David Eby, MLA for Vancouver-Point Grey and BC NDP critic for housing, is skeptical about the provincial government’s BC HOME Partnership plan, which was announced Thursday morning.
- BC government to provide up to $37,500 loan to help first-time homebuyers
- 'We can afford this now': Christy Clark confident in first-time homebuyers' program
“I’m astounded that the government’s response to the housing crisis and a situation faced by young people trying to get into the housing market was to suggest that they borrow more money and the government would provide them with the opportunity to get into further debt,” Eby told Daily Hive.
The BC HOME Partnership will contribute to the amount first-time homebuyers have already saved for their down payment.
The program will provide up to $37,500 (or up to 5% of the purchase price) with a 25-year loan that is interest-free for the first five years.
The loan is only eligible for homes that are purchased at a price of $750,000 or less.
“What this does really is it significantly increases demand for housing under the $750,000 level across the province which will increase the cost of housing because there is a fixed supply,” said Eby.
‘The answer is housing supply’
For Eby, solving the housing crisis means increasing housing supply.
“There is a way to deal with the housing crisis and the answer is housing supply. We have never had a problem with housing demand in many parts of British Columbia,” said Eby.
“But what this program does is it encourages additional demand when the supply of affordable housing continues to be a problem.”
Christy Clark wants first time buyers struggling with record debt levels to take a 2nd mortgage for a down payment. Merry Xmas Mr. Rennie.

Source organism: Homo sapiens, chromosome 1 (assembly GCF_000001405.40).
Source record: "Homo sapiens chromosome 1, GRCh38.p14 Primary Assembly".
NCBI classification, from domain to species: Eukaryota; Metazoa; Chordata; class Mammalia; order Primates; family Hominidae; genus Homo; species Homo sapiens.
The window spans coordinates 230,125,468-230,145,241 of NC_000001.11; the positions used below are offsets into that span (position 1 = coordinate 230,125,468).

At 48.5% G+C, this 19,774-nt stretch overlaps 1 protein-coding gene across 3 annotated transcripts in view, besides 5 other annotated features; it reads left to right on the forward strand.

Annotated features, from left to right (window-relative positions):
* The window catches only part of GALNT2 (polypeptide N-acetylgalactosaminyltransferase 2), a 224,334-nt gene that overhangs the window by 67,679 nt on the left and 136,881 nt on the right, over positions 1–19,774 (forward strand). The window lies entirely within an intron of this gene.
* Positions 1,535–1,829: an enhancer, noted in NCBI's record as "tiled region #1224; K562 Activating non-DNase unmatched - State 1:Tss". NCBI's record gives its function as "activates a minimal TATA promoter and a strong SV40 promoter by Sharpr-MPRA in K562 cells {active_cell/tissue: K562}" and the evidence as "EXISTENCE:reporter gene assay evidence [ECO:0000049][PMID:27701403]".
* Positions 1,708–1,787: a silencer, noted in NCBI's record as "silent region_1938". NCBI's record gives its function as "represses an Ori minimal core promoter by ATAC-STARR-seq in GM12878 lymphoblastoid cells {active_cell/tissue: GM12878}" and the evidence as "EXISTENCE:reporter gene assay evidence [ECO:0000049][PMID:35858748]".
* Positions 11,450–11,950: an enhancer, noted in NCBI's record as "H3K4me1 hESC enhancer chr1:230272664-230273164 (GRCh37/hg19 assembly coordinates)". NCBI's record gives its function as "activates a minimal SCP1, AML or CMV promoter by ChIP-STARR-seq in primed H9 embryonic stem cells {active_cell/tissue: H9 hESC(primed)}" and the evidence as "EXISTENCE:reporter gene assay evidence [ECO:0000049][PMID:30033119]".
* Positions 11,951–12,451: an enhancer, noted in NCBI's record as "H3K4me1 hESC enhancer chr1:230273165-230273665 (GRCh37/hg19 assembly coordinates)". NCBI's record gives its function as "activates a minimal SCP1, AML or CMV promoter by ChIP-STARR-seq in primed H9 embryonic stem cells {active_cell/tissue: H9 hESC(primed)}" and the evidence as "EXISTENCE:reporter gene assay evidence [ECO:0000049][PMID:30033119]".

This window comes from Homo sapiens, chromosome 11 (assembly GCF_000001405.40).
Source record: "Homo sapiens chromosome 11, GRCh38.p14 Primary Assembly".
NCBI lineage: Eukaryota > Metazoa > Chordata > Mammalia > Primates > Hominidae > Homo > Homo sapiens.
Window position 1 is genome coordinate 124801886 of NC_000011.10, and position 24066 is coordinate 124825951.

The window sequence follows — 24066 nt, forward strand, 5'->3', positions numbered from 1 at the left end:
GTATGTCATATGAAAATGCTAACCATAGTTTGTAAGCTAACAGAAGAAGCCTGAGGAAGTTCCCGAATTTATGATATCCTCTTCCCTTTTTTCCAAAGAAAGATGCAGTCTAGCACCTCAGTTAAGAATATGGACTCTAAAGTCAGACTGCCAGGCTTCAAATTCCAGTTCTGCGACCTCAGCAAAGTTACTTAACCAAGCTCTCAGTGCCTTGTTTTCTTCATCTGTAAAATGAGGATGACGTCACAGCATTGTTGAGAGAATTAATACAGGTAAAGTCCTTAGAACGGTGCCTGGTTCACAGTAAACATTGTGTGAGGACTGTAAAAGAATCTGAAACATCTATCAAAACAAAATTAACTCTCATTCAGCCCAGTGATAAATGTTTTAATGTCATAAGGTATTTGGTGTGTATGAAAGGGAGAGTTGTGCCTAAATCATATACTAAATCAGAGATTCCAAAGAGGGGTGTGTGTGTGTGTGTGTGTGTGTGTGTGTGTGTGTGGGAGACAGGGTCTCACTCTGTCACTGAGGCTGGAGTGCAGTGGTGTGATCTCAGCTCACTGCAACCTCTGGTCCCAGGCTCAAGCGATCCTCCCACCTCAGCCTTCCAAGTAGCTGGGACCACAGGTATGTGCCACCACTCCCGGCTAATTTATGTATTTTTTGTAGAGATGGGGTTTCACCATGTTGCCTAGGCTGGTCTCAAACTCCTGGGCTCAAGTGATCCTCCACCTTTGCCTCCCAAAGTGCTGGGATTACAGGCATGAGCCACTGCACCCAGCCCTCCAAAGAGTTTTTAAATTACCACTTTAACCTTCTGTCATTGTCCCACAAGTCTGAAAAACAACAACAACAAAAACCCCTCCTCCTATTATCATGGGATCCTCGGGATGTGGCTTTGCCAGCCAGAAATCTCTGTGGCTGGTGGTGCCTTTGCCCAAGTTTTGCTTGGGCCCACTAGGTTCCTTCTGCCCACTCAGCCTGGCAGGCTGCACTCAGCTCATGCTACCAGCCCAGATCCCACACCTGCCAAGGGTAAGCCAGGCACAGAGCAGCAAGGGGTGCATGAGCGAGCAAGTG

— David Eby (@Dave_Eby) December 15, 2016
“The government could be using all types of public land that they own to build affordable housing (…) for many different income groups and first-time homebuyers because land is the reason that housing is so expensive,” he said.
Program could push homebuyers further into debt
Eby admits that if he was a first-time homebuyer looking to get into the market he would feel persuaded to apply for the loan.
“I certainly wouldn’t blame anyone for taking advantage of the program,” he said.
Eby’s main concern stems from the possibility that BC’s young homebuyers will be pushed further into debt by taking on these loans.
“The cohort of people that are targeted by this program have record levels of debt already. And this is asking them to take on one more mortgage to get into a housing market that they can barely afford.”
Daily Hive spoke with Premier Christy Clark earlier today about the possibility of first-time homebuyers running into financial trouble once they have to start paying back the loan, but she was confident that would not be an issue.
“Well, they don’t have to pay [the loan] back right away. It gets rolled into your 25-year mortgage,” Clark said. “Having the $37,000 spread over 25 years in terms of paying back, I don’t think is going to pose a significant hardship.”
But for Eby, Clark’s plan is “shortsighted and cynical.”
“The concern that I have is that this is going to make a serious problem that we have in the housing market even worse and it is going to increase the risk of default on major levels of debt people have when interest rates finally go up, and they are going up,” Eby said.
“It’s a very shortsighted program that assumes that things will continue the way they have forever and we know from history that it is simply not going to happen.”